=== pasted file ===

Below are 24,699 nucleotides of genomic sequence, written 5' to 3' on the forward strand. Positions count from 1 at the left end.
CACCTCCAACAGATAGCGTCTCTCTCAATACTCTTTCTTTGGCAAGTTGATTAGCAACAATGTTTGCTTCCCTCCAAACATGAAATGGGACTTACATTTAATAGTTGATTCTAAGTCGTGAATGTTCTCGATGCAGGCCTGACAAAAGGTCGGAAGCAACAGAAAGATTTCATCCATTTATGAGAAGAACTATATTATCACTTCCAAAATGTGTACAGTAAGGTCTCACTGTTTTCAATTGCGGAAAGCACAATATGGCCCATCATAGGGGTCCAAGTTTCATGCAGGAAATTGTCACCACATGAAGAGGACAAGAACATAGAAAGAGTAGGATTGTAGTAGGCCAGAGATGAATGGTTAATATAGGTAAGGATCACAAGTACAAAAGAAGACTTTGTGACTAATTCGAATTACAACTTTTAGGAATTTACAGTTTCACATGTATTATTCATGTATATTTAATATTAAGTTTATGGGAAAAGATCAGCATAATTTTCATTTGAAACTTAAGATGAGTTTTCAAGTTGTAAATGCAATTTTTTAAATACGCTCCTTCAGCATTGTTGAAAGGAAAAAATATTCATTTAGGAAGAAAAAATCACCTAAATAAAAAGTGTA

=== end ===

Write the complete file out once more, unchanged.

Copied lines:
Below are 24,699 nucleotides of genomic sequence, written 5' to 3' on the forward strand. Positions count from 1 at the left end.
CACCTCCAACAGATAGCGTCTCTCTCAATACTCTTTCTTTGGCAAGTTGATTAGCAACAATGTTTGCTTCCCTCCAAACATGAAATGGGACTTACATTTAATAGTTGATTCTAAGTCGTGAATGTTCTCGATGCAGGCCTGACAAAAGGTCGGAAGCAACAGAAAGATTTCATCCATTTATGAGAAGAACTATATTATCACTTCCAAAATGTGTACAGTAAGGTCTCACTGTTTTCAATTGCGGAAAGCACAATATGGCCCATCATAGGGGTCCAAGTTTCATGCAGGAAATTGTCACCACATGAAGAGGACAAGAACATAGAAAGAGTAGGATTGTAGTAGGCCAGAGATGAATGGTTAATATAGGTAAGGATCACAAGTACAAAAGAAGACTTTGTGACTAATTCGAATTACAACTTTTAGGAATTTACAGTTTCACATGTATTATTCATGTATATTTAATATTAAGTTTATGGGAAAAGATCAGCATAATTTTCATTTGAAACTTAAGATGAGTTTTCAAGTTGTAAATGCAATTTTTTAAATACGCTCCTTCAGCATTGTTGAAAGGAAAAAATATTCATTTAGGAAGAAAAAATCACCTAAATAAAAAGTGTA